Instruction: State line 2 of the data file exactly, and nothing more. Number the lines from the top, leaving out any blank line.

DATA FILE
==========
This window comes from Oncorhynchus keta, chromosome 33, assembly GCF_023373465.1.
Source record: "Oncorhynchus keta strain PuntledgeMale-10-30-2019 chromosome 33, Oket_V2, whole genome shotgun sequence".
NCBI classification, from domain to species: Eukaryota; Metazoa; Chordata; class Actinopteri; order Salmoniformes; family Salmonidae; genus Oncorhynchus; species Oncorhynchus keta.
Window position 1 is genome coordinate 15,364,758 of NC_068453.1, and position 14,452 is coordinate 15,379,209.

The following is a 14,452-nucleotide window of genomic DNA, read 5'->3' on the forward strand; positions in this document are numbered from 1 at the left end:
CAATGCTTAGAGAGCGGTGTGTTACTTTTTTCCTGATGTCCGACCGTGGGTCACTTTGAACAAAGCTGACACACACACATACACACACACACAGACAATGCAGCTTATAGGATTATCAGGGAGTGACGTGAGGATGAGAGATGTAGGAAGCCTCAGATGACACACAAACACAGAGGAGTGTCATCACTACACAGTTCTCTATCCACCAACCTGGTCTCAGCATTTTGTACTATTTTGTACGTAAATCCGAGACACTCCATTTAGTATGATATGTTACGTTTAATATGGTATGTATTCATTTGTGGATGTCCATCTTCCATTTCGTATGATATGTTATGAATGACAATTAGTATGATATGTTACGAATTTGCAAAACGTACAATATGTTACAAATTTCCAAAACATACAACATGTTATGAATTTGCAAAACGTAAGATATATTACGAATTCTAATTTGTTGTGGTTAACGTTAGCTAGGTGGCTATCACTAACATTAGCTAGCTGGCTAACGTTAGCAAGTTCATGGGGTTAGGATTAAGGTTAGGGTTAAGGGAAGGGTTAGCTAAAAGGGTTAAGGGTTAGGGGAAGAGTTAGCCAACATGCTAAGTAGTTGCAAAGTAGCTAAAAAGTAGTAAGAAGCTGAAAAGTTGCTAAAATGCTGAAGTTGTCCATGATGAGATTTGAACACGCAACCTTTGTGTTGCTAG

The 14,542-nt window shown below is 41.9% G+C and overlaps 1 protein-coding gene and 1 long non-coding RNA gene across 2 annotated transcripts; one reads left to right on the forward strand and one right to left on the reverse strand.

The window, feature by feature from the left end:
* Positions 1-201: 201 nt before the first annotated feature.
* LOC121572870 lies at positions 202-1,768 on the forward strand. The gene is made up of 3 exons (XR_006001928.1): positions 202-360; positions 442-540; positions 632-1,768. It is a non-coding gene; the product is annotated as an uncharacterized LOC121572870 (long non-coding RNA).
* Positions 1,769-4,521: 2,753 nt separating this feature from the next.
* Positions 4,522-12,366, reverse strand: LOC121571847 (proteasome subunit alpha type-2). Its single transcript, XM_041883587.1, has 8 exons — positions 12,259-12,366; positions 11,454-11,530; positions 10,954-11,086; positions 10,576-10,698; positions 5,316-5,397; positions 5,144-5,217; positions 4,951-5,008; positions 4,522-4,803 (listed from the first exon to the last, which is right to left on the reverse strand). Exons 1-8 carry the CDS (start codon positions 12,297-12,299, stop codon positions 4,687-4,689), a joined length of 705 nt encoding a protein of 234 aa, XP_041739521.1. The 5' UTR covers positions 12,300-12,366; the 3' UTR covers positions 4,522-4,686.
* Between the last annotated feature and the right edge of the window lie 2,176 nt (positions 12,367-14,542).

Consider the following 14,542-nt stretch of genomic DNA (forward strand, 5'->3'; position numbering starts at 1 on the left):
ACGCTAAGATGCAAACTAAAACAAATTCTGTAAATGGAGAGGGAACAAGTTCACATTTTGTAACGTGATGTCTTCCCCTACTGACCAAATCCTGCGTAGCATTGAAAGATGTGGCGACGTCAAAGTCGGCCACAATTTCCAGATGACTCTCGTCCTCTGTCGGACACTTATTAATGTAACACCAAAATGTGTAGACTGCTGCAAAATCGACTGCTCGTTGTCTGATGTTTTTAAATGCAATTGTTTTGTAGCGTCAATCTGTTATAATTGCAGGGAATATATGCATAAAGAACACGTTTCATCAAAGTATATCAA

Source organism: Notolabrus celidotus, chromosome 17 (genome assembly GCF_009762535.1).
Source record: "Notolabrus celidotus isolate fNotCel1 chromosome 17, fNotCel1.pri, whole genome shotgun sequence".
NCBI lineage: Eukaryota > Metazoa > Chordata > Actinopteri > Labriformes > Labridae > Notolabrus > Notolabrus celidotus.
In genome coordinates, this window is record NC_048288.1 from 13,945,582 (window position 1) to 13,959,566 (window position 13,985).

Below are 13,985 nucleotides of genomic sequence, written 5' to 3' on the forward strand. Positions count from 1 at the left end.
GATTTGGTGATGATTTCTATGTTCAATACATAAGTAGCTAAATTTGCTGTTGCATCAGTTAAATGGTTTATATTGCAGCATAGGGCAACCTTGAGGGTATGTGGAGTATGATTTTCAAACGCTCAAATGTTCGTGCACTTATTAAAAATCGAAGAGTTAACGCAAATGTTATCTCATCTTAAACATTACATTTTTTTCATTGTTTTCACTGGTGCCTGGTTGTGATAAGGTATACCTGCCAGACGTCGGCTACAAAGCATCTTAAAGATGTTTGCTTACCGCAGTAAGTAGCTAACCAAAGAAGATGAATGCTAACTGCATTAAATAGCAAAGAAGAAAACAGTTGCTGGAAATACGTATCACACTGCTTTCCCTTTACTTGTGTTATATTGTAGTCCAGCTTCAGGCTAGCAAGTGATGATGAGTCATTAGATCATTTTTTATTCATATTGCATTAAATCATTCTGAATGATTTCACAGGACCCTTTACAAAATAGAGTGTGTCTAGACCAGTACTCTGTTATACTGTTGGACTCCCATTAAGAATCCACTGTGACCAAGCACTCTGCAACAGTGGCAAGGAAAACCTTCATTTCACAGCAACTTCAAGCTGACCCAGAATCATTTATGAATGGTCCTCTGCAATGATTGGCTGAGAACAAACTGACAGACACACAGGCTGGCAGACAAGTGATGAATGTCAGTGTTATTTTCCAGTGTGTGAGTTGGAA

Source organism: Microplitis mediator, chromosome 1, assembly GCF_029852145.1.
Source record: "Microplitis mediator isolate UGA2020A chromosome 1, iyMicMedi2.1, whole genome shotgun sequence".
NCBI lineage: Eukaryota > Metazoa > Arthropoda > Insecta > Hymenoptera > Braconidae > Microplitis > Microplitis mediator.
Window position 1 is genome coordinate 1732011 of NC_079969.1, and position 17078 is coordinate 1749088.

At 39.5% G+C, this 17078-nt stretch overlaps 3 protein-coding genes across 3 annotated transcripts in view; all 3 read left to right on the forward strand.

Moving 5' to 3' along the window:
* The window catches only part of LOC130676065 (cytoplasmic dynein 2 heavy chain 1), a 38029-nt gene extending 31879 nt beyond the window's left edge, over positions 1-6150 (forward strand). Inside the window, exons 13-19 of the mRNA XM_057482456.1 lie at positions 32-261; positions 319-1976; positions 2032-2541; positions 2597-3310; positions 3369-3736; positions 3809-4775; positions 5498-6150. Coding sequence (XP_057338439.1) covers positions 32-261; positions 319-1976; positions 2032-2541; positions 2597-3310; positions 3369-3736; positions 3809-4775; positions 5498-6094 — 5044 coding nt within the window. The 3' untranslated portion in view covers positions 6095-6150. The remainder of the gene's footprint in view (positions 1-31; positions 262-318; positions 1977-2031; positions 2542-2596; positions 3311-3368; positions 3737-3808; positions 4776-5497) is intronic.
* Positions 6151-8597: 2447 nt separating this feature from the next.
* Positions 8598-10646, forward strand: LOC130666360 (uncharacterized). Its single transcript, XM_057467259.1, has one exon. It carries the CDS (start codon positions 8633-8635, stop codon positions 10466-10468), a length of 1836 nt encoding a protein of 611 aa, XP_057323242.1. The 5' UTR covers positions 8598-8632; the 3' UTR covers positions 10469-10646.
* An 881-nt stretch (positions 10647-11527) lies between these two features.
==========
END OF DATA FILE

Source record: "Oncorhynchus keta strain PuntledgeMale-10-30-2019 chromosome 33, Oket_V2, whole genome shotgun sequence".